Governments should regulate sugar similar to alcohol and tobacco not only to help fight the obesity epidemic, but to halt a host of diseases linked to sugar such as heart disease, obesity, diabetes and metabolic syndrome.
The call to action came from a group of experts in public health, sociology and endocrinology at the University of California, San Francisco and was published Thursday in the journal Nature.
The sugar-as-toxin theory goes beyond the notion of empty calories and puts the super-sweetened Western diet on the hot plate, saying that sugar causes the majority of non-communicable diseases worldwide and consumes 75 percent of U.S. health care treatment costs.
As long as the public thinks that sugar is just 'empty calories,' we have no chance in solving this, Robert Lustig, UCSF pediatrics professor and director of the Weight Assessment for Teen and Child Health (WATCH) Program, said in a statement. There are good calories and bad calories, just as there are good fats and bad fats, good amino acids and bad amino acids, good carbohydrates and bad carbohydrates. But sugar is toxic beyond its calories.
The problem isn't just sugar's link to obesity, but its role in metabolic syndrome, a change in a patient's metabolism that can lead to diabetes and heart disease. Forty percent of patients with metabolic disease are not obese, which indicates another underlying cause. The experts say that cause is sugar and statistics show most of that most sugar comes from sweetened drinks such as soda, sports drinks, energy drinks and fruit drinks.
Over the past 45 years, adults have increased the number of calories from sweetened drinks by four fold, according to data from the Centers for Disease Prevention and Control.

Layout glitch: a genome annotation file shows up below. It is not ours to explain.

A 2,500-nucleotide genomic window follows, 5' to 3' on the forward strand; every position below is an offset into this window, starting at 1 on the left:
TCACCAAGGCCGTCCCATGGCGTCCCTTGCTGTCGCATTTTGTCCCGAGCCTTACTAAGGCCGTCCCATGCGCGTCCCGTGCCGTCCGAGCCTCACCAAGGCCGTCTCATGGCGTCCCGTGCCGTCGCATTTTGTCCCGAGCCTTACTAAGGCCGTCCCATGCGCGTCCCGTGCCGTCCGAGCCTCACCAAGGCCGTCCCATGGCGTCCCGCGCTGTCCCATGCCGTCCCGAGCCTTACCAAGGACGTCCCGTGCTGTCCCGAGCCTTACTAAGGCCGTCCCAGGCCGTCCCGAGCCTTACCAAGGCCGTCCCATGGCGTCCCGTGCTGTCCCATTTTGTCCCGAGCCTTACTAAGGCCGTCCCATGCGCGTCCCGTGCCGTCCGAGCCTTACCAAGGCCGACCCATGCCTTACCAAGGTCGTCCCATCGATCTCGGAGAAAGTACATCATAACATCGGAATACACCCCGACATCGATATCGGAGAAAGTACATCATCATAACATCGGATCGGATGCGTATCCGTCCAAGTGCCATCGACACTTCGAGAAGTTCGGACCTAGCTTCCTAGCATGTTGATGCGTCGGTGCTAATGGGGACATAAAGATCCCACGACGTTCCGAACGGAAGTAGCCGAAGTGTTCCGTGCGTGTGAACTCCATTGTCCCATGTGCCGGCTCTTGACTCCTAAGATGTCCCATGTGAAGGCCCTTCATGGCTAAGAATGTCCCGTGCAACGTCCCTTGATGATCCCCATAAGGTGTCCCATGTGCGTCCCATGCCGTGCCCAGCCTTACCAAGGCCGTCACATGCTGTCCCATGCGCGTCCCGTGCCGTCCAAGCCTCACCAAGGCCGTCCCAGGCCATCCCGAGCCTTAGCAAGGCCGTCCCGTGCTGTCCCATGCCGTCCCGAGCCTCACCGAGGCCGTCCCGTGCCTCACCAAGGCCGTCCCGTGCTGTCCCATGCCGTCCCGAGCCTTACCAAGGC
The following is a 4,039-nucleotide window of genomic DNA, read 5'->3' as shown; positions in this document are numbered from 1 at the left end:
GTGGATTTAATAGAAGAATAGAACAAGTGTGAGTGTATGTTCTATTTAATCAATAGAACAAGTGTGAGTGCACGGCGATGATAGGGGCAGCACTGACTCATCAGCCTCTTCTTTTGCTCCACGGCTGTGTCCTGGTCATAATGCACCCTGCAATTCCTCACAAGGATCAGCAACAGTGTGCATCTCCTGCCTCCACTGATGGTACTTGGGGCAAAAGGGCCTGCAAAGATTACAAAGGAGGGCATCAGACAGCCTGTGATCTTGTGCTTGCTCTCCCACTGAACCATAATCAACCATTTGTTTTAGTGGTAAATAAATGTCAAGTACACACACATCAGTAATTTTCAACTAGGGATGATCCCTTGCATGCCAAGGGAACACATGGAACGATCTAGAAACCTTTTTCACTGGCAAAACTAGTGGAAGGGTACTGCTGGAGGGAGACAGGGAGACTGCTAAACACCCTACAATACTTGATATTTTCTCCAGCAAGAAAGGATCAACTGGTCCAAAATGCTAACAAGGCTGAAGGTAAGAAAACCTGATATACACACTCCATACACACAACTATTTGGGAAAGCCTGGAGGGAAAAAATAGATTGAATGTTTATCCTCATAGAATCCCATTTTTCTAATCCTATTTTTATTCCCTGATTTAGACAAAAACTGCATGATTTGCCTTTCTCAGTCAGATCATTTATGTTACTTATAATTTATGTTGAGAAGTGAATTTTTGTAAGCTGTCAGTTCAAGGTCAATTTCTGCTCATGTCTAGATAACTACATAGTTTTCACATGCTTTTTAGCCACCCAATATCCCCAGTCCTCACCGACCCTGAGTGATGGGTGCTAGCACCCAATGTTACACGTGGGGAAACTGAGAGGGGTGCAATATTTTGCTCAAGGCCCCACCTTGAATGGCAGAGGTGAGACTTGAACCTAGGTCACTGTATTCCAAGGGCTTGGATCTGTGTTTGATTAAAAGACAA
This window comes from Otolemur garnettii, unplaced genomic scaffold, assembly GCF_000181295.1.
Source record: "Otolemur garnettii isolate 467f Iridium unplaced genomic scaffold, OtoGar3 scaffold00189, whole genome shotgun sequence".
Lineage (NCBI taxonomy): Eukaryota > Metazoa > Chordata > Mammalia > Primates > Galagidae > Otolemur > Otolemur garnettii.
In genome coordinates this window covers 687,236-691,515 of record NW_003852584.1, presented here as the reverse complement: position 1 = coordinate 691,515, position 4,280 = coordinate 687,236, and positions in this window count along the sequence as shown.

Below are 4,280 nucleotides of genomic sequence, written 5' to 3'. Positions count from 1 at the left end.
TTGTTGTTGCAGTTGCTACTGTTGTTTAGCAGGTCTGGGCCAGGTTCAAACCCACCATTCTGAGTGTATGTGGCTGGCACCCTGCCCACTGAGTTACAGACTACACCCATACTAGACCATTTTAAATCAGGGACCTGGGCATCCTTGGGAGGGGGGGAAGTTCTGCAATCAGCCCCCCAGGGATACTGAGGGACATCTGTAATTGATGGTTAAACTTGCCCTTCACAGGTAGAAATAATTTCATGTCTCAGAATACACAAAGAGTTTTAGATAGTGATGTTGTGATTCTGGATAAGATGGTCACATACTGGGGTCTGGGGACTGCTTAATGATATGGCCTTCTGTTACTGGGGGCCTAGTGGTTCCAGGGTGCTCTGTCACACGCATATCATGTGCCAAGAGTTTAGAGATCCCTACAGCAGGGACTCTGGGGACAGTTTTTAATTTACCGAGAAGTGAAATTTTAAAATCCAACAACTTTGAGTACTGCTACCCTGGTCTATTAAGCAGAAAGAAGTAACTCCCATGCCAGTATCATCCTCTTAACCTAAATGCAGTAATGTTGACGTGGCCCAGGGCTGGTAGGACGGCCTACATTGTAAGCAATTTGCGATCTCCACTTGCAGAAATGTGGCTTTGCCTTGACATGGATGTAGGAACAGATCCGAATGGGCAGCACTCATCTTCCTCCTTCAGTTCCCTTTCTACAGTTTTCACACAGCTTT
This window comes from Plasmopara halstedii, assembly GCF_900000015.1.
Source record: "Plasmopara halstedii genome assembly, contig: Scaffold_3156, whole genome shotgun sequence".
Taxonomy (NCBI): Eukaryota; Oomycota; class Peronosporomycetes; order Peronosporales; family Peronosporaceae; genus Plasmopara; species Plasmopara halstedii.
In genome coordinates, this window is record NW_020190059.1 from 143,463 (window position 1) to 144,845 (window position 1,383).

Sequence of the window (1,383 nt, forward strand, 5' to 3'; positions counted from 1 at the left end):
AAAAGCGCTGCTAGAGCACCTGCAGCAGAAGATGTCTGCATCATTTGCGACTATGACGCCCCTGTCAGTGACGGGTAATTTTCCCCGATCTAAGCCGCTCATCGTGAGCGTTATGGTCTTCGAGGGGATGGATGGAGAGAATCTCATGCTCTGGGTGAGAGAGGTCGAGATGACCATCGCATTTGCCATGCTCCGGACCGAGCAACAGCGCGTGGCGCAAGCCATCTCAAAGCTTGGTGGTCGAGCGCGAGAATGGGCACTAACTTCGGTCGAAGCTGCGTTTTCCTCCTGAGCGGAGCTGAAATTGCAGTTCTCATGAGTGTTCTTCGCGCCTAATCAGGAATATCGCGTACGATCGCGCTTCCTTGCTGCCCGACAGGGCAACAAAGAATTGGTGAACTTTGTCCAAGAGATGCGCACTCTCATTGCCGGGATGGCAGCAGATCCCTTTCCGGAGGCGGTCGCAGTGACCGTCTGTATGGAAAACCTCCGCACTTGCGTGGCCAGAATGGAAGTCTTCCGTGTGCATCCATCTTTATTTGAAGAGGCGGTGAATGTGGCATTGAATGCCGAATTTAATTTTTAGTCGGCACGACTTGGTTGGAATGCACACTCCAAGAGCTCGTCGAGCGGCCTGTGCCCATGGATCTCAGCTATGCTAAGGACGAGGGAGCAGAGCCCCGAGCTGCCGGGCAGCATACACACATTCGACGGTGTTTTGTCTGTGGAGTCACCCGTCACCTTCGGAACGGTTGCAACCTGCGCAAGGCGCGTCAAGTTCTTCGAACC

The American Beverage Association responded on its website: We believe providing more options - not taking them away - is a better solution to help parents and individuals choose beverages that are right for them and their families.
The Sugar Association, a Washington D.C.-based lobbying arm of the sugar industry, insisted that sugar isn't the bad guy.
The current focus on reducing sugars in the diet will only exacerbate the troubling growth in fat consumption in the United States, the group states on their website. Scientific studies have documented the inverse relationship between fat and sugars intake. The emphasis should be on individuals reducing their overall food and beverage intake (calories).
However, in the proposed sugar regulations, the authors argue that individuals alone can't necessarily stop their sugar addiction.
We're not talking prohibition, Laura Schmidt, one of the authors of the recommendation, said in a statement. We're not advocating a major imposition of the government into people's lives. We're talking about gentle ways to make sugar consumption slightly less convenient, thereby moving people away from the concentrated dose. What we want is to actually increase people's choices by making foods that aren't loaded with sugar comparatively easier and cheaper to get.